Distilled from the leftover stems, leaves, pulp, and seeds of the grapevines used for winemaking, grappa is basically Italy’s strong brandy/vodka, with the added benefit of transforming what would normally be considered waste into something purposeful. There are several different brands and varietals of grappa that you can buy and are carried at larger restaurants, but many of the smaller restaurants and osterias in Italy make their own, so the tastes vary.
I’ve had grappa that tastes clean and crisp like vodka, and others that were so strong and fragrant from the grapevine mixture, I felt perfumed for days afterward with its heady scent. Like most strong liquors, grappa is an acquired taste, but the Italians do seem to appreciate (and even show a little admiration) when you order it.
Amalfi Lemon Cake
Another distinctively Amalfi treat is Torta di Limone or sometimes called Delizie Al Limone (a.k.a. Amalfi Lemon Cake). It’s one of the most deliciously refreshing desserts, especially if you’re too full to indulge in a heavy dessert.
As far as getting around the town of Amalfi, all you need is a comfortable pair of shoes. Up one street, down another more hidden one. Walking the cobblestone steps and passageways is the best and most romantic way to get to know this small, medieval town.
Amalfi Restaurant Suggestions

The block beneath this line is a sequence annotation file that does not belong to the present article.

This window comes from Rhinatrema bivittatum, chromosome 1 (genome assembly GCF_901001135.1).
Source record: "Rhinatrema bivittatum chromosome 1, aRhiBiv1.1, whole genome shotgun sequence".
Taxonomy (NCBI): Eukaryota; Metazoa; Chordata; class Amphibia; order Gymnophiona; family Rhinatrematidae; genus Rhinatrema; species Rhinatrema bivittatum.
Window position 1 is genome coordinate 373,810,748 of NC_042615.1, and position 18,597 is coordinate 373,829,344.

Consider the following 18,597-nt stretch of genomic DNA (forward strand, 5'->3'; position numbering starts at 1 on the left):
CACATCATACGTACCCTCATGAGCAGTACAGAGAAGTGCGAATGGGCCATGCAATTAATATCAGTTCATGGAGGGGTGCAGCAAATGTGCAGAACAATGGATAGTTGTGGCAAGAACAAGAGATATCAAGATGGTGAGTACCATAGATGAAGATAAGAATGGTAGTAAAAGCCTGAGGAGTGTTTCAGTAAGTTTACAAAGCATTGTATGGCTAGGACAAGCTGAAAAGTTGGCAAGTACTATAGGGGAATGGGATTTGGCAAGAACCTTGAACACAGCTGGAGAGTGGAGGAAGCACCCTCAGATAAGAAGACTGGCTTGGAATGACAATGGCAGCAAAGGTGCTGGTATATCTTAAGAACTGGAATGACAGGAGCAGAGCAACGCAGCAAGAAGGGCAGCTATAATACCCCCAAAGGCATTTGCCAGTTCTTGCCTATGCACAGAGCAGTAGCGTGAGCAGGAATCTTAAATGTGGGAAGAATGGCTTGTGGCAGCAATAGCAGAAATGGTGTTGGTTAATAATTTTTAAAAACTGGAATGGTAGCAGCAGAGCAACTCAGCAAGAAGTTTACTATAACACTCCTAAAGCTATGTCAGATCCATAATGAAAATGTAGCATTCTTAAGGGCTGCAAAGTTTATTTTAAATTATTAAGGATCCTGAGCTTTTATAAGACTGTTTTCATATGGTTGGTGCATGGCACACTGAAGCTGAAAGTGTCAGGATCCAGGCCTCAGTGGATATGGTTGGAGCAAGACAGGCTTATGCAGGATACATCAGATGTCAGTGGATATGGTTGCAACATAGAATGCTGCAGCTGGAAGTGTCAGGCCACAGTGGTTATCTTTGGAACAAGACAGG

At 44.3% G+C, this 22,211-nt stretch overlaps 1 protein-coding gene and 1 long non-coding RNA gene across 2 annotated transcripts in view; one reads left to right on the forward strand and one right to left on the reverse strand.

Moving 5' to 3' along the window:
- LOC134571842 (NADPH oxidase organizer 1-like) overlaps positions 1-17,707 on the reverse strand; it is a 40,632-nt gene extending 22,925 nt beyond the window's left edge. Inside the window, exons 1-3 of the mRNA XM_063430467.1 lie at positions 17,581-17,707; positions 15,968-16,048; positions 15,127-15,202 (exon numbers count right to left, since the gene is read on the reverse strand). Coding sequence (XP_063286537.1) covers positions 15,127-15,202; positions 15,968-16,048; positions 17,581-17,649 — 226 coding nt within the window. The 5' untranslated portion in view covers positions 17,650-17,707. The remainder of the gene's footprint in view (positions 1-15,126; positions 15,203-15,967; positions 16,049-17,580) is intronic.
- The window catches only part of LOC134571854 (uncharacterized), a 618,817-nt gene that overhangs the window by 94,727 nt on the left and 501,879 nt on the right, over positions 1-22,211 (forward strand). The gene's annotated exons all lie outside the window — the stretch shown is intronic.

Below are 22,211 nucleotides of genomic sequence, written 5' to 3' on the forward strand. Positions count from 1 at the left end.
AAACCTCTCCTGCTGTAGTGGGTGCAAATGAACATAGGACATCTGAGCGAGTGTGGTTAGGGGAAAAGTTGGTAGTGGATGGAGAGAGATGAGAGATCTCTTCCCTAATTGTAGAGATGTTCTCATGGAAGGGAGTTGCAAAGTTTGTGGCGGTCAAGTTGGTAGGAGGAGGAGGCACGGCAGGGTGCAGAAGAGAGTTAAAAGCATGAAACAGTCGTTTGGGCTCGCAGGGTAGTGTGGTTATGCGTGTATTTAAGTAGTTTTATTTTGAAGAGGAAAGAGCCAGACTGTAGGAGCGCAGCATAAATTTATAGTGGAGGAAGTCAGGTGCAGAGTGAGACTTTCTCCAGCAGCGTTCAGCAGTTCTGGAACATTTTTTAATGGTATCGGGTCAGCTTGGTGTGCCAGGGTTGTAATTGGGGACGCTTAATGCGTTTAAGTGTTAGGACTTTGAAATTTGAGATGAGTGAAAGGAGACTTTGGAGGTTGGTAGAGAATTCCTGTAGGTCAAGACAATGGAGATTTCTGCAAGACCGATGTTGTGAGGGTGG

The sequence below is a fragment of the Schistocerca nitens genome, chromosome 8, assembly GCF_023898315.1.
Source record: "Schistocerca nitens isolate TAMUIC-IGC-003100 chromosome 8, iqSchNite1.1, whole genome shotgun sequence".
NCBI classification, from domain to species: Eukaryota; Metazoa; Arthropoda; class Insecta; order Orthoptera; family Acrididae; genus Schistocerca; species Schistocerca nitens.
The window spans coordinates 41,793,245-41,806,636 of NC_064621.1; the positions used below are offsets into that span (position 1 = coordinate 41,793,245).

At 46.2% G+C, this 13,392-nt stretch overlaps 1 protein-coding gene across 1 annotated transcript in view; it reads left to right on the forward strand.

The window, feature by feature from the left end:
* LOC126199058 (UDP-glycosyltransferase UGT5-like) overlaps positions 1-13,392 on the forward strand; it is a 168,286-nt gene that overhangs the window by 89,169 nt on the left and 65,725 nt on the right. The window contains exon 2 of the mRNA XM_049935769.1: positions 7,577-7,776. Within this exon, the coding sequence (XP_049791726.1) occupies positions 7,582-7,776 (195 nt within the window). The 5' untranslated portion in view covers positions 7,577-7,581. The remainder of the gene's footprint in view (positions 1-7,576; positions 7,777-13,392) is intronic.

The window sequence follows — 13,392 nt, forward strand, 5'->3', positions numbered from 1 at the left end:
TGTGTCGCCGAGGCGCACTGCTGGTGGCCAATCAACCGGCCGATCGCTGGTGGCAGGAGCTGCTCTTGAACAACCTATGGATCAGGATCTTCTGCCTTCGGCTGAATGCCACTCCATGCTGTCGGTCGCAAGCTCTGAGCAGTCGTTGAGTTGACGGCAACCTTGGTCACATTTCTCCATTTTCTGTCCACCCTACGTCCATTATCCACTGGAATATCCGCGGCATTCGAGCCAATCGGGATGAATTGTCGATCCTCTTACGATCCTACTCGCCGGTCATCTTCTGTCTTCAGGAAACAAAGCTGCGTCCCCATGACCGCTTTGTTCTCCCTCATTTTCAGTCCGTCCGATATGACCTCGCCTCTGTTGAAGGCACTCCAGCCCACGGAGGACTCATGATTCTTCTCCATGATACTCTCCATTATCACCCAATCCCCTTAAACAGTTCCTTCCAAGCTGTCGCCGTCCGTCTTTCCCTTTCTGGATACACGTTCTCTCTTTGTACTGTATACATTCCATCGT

Tucked under the base of the Amalfi Cathedral on the left side of the stairs, this romantic taverna is a delicious option for dinner in the heart of Amalfi’s main piazza. Although the menu can be slightly limited, they serve fresh seafood and homemade pasta, and they create one of the best Torta di Limone (Amalfi Lemon Cake), so save room.
Address: Via Sant’Anna Piccola, 5, 84011 Amalfi SA, Italy
If you want to escape the main thoroughfares of Amalfi, take the winding side streets to the much smaller but quieter Piazza dei Dogi where you will discover L’Abside serving up a flavorful lunch and dinner. We loved it so much that we went twice. The food, atmosphere, and service do not disappoint.
Address: Piazza dei Dogi, 31, 84011 Amalfi SA, Italy
If you’re looking for a fine dining restaurant option in the heart of Amalfi with coastal views, then you definitely want to check out Sensi. The menu is gourmet but the foundations are solidly grounded in the cuisine of the region. They offer a variety of tasting menus at fixed prices or you can order directly from the full Bistro menu.